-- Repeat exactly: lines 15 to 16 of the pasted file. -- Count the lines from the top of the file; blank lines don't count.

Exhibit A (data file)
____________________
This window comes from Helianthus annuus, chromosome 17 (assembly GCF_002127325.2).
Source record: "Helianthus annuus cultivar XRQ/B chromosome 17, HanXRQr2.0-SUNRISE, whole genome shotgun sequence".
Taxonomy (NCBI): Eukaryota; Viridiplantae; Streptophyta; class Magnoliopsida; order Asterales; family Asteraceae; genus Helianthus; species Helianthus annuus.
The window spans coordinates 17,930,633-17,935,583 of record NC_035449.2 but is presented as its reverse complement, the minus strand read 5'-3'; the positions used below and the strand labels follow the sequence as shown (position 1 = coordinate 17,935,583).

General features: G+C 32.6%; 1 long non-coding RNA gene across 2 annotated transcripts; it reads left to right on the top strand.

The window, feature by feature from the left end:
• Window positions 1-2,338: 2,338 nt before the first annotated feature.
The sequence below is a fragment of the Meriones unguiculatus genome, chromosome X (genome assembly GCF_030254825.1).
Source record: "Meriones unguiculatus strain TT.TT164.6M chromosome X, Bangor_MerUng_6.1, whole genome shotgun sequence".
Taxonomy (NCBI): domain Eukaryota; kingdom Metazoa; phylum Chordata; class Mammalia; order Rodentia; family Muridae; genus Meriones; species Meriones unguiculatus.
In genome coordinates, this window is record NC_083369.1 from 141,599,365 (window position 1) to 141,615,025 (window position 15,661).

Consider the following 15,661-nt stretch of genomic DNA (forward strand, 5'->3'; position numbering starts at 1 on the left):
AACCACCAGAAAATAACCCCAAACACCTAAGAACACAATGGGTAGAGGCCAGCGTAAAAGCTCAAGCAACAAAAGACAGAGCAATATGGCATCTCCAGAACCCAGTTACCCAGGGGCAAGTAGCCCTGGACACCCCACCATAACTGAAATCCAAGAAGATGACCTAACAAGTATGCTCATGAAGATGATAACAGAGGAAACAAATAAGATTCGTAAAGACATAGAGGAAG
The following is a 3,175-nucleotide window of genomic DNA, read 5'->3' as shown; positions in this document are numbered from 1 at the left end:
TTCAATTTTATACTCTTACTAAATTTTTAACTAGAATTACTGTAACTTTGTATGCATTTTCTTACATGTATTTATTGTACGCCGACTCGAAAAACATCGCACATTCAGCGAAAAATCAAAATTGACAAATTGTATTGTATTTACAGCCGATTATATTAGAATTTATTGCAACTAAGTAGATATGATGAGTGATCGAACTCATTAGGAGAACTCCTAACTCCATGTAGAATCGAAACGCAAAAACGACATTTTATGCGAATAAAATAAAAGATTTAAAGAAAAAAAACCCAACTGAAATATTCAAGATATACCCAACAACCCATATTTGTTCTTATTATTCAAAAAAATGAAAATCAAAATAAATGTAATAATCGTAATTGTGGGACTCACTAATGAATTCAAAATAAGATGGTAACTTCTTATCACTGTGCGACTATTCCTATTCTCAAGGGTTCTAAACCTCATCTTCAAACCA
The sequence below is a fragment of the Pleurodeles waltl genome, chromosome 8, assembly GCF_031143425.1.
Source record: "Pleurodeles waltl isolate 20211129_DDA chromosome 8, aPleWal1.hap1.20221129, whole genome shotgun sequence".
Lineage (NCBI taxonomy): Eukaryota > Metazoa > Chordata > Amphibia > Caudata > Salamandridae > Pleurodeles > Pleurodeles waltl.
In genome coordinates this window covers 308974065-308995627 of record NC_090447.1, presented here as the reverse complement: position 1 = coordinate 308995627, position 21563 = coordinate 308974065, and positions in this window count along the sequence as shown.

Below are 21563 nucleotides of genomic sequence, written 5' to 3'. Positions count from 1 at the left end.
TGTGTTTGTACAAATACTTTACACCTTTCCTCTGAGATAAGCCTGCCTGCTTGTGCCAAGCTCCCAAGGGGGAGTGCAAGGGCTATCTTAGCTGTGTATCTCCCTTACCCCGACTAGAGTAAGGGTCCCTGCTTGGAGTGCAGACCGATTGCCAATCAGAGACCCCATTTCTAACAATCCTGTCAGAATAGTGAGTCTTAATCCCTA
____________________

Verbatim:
TTCAATTTTATACTCTTACTAAATTTTTAACTAGAATTACTGTAACTTTGTATGCATTTTCTTACATGTATTTATTGTACGCCGACTCGAAAAACATCGCACATTCAGCGAAAAATCAAAATTGACAAATTGTATTGTATTTACAGCCGATTATATTAGAATTTATTGCAACTAAGTAGATATGATGAGTGATCGAACTCATTAGGAGAACTCCTAACTCCATGTAGAATCGAAACGCAAAAACGACATTTTATGCGAATAAAATAAAAGATTTAAAGAAAAAAAACCCAACTGAAATATTCAAGATATACCCAACAACCCATATTTGTTCTTATTATTCAAAAAAATGAAAATCAAAATAAATGTAATAATCGTAATTGTGGGACTCACTAATGAATTCAAAATAAGATGGTAACTTCTTATCACTGTGCGACTATTCCTATTCTCAAGGGTTCTAAACCTCATCTTCAAACCA
The sequence below is a fragment of the Pleurodeles waltl genome, chromosome 8, assembly GCF_031143425.1.